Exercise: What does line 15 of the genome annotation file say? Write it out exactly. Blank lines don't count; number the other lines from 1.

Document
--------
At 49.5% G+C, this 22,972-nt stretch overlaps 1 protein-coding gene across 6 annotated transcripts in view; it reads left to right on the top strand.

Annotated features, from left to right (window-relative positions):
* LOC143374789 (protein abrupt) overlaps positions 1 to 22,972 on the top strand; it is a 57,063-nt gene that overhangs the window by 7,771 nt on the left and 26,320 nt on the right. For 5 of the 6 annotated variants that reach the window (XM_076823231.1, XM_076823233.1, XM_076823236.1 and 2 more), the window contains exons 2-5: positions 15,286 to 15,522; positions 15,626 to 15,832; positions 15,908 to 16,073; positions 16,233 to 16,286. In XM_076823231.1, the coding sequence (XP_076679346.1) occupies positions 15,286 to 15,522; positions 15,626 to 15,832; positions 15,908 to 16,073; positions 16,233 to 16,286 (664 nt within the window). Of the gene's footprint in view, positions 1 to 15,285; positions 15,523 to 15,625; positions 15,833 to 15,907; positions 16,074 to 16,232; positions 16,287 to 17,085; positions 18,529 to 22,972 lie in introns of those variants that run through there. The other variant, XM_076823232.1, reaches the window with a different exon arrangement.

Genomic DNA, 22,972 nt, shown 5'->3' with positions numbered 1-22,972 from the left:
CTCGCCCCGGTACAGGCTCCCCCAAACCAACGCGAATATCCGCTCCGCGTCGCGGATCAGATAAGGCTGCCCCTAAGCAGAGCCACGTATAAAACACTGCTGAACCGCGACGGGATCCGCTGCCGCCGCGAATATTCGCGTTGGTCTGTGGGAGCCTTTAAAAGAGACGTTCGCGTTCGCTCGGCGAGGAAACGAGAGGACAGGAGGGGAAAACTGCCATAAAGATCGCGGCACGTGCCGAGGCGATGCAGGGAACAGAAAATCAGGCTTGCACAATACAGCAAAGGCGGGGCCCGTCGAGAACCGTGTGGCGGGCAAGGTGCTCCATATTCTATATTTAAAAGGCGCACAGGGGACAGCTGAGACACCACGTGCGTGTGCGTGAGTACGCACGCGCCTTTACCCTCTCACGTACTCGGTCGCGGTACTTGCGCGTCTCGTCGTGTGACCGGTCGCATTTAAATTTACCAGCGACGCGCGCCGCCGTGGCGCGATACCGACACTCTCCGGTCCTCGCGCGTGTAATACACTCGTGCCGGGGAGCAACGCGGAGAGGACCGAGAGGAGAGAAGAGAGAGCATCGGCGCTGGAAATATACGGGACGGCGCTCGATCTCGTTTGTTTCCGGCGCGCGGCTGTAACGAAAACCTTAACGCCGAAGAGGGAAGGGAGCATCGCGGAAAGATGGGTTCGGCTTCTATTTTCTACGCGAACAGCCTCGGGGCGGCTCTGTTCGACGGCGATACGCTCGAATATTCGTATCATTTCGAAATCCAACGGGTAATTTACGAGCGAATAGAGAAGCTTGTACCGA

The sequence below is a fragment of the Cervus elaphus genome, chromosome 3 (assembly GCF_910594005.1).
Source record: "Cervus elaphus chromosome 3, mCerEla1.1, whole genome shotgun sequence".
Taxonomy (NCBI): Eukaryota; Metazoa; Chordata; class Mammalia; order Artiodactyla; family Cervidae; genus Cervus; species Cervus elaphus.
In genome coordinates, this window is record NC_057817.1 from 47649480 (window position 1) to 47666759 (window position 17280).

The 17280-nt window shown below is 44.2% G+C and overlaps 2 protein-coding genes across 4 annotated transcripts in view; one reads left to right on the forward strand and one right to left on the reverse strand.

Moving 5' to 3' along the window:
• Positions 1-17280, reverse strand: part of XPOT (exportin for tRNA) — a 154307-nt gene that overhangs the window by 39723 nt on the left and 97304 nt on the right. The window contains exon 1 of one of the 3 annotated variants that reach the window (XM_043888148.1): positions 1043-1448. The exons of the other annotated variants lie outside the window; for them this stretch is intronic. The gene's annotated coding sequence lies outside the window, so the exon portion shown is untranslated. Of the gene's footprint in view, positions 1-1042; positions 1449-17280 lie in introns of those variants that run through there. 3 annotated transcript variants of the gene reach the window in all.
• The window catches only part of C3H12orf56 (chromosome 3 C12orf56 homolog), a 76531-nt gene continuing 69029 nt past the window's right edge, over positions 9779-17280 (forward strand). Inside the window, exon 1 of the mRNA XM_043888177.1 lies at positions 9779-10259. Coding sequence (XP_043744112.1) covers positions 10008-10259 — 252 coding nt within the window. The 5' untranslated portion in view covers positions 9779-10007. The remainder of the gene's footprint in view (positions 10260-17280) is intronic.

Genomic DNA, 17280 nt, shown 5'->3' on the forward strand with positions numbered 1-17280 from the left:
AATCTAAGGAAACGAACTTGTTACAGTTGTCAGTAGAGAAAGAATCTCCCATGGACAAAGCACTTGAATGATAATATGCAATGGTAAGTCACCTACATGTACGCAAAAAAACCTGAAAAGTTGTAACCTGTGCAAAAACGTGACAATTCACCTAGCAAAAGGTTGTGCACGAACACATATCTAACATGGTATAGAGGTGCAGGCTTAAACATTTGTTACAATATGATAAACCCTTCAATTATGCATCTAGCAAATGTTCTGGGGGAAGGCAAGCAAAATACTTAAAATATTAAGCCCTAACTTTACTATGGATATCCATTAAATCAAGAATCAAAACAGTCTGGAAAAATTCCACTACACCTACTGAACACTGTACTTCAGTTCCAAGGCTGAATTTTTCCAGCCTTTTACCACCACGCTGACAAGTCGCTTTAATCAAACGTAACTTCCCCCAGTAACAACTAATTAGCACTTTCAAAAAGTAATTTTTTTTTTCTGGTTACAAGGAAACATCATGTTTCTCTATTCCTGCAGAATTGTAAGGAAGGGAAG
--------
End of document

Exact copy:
AATCTAAGGAAACGAACTTGTTACAGTTGTCAGTAGAGAAAGAATCTCCCATGGACAAAGCACTTGAATGATAATATGCAATGGTAAGTCACCTACATGTACGCAAAAAAACCTGAAAAGTTGTAACCTGTGCAAAAACGTGACAATTCACCTAGCAAAAGGTTGTGCACGAACACATATCTAACATGGTATAGAGGTGCAGGCTTAAACATTTGTTACAATATGATAAACCCTTCAATTATGCATCTAGCAAATGTTCTGGGGGAAGGCAAGCAAAATACTTAAAATATTAAGCCCTAACTTTACTATGGATATCCATTAAATCAAGAATCAAAACAGTCTGGAAAAATTCCACTACACCTACTGAACACTGTACTTCAGTTCCAAGGCTGAATTTTTCCAGCCTTTTACCACCACGCTGACAAGTCGCTTTAATCAAACGTAACTTCCCCCAGTAACAACTAATTAGCACTTTCAAAAAGTAATTTTTTTTTTCTGGTTACAAGGAAACATCATGTTTCTCTATTCCTGCAGAATTGTAAGGAAGGGAAG